[R] mgcv: how select significant predictor vars when using gam(...select=TRUE) using automatic optimization
Jan Holstein
jan.holstein at awi.de
Thu Apr 25 11:45:02 CEST 2013
Juliet,
for you the diagnostic plots:
just to recall:
the first model was this:
fit<-gam(target
~s(mgs)+s(gsd)+s(mud)+s(ssCmax),family=quasi(link=log),data=wspe1,method="REML",select=F)
> summary(fit)
Parametric coefficients:
Estimate Std. Error t value Pr(>|t|)
(Intercept) -4.724 7.462 -0.633 0.527
Approximate significance of smooth terms:
edf Ref.df F p-value
s(mgs) 3.118 3.492 0.099 0.974
s(gsd) 6.377 7.044 15.596 <2e-16 ***
s(mud) 8.837 8.971 18.832 <2e-16 ***
s(ssCmax) 3.886 4.051 2.342 0.052 .
---
R-sq.(adj) = 0.403 Deviance explained = 40.6%
REML score = 33186 Scale est. = 8.7812e+05 n = 4511
(I slightly shortened the output)
Also of interest:
Model error as root mean squared error (RMSE):
> sqrt(mean(residuals.gam(fit,type="response")^2))
[1] 934.6647
Here are diagnostic plots:
<http://r.789695.n4.nabble.com/file/n4665370/screen-capture-1.png>
<http://r.789695.n4.nabble.com/file/n4665370/screen-capture-2.png>
Here Simons comment to this particular model from Apr 18, 2013; 5:25pm (see
above)
"The p-value computations are based on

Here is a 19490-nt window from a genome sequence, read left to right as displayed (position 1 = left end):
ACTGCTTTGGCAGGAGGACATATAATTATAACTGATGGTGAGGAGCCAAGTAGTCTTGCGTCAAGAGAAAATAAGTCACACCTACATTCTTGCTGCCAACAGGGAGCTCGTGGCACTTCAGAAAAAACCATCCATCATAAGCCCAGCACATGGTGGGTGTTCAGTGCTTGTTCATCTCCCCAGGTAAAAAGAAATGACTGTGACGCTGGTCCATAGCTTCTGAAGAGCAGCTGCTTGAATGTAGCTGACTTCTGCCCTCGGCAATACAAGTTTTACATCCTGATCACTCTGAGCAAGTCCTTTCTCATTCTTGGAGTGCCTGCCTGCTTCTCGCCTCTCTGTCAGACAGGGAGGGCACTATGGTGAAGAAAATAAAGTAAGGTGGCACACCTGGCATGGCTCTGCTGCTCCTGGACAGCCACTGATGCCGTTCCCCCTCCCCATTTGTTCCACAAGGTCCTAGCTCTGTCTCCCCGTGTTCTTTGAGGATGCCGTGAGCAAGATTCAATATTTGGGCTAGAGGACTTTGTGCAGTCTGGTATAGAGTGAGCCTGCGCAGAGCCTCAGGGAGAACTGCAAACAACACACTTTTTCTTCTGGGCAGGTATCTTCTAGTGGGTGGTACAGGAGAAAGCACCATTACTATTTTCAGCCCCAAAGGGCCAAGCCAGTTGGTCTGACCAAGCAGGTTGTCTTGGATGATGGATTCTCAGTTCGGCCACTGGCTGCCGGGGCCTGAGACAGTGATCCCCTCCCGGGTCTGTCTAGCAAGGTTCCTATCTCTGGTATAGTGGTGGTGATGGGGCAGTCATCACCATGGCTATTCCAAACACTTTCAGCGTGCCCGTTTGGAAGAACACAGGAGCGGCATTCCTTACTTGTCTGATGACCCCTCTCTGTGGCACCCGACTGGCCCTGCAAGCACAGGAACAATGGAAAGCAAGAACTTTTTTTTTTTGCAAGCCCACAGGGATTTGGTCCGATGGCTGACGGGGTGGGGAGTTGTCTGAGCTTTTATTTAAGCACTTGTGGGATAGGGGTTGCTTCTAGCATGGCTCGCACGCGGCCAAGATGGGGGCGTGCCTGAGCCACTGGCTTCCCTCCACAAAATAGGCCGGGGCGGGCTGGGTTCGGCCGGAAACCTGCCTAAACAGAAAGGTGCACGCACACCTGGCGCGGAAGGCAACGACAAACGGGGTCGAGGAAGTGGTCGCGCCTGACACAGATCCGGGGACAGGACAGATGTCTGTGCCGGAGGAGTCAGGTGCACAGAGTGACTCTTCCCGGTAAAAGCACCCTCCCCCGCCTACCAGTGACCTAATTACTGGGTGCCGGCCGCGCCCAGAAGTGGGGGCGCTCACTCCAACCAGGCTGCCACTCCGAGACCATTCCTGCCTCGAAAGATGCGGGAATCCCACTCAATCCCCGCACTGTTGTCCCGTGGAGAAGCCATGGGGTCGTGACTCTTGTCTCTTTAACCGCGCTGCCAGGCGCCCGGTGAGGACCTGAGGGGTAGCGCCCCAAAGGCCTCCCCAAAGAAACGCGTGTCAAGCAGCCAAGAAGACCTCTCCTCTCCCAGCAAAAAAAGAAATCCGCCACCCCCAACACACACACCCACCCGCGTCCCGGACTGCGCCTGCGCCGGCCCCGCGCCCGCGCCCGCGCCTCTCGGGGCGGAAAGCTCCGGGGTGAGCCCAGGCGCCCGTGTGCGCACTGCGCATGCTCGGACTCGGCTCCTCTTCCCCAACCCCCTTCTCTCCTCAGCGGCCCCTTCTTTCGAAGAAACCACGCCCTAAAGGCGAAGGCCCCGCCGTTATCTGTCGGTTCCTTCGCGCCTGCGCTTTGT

the approximation that things are approximately normal on the linear
predictor scale, but actually they are no where close to normal in this
case, which is why the p-values look inconsistent. The reason that the
approximate normality assumption doesn't hold is that the model is quite
a poor fit. If you take a look at gam.check(fit) you'll see that the
constant variance assumption of quasi(link=log) is violated quite badly,
and the residual distribution is really quite odd (plot residuals
against fitted as well). Also see plot(fit,pages=1,scale=0) - it shows
ballooning confidence intervals and smooth estimates that are so low in
places that they might as well be minus infinity (given log link) -
clearly something is wrong with this model! "
Following Simons advice (quote):
"try Tweedie(p=1.5,link=log) as the family. Also the predictor
variables are very skewed which is giving leverage problems, so I would
transform them to give less skew. e.g. Something like "
fit<-gam(target~s(log(mgs))+s(I(gsd^.5))+s(I(mud^.25))+s(log(ssCmax)),
+ family=Tweedie(p=1.6,link=log),data=wspe1,method="REML")
> summary(fit)
Parametric coefficients:
Estimate Std. Error t value Pr(>|t|)
(Intercept) 4.02654 0.05231 76.97 <2e-16 ***
Approximate significance of smooth terms:
edf Ref.df F p-value
s(log(mgs)) 6.067 7.292 12.58 <2e-16 ***
s(I(gsd^0.5)) 4.009 5.138 18.25 <2e-16 ***
s(I(mud^0.25)) 7.210 8.240 58.54 <2e-16 ***
s(log(ssCmax)) 8.407 8.764 74.87 <2e-16 ***
R-sq.(adj) = 0.303 Deviance explained = 51%
REML score = 14355 Scale est. = 27.702 n = 4511
(I slightly shortened the output)
RMSE did not improve:
> sqrt(mean(residuals.gam(fit,type="response")^2))
[1] 1009.268
diagnostic plots in the following
<http://r.789695.n4.nabble.com/file/n4665370/screen-capture-3.png>
<http://r.789695.n4.nabble.com/file/n4665370/screen-capture-4.png>
wich looks much better.
The QQ-plot is closer to identity,
the residuals are more evenly spread and much smaller.
Still, the correlation of response and fitted values seems pretty low
Hope this helps,
Jan
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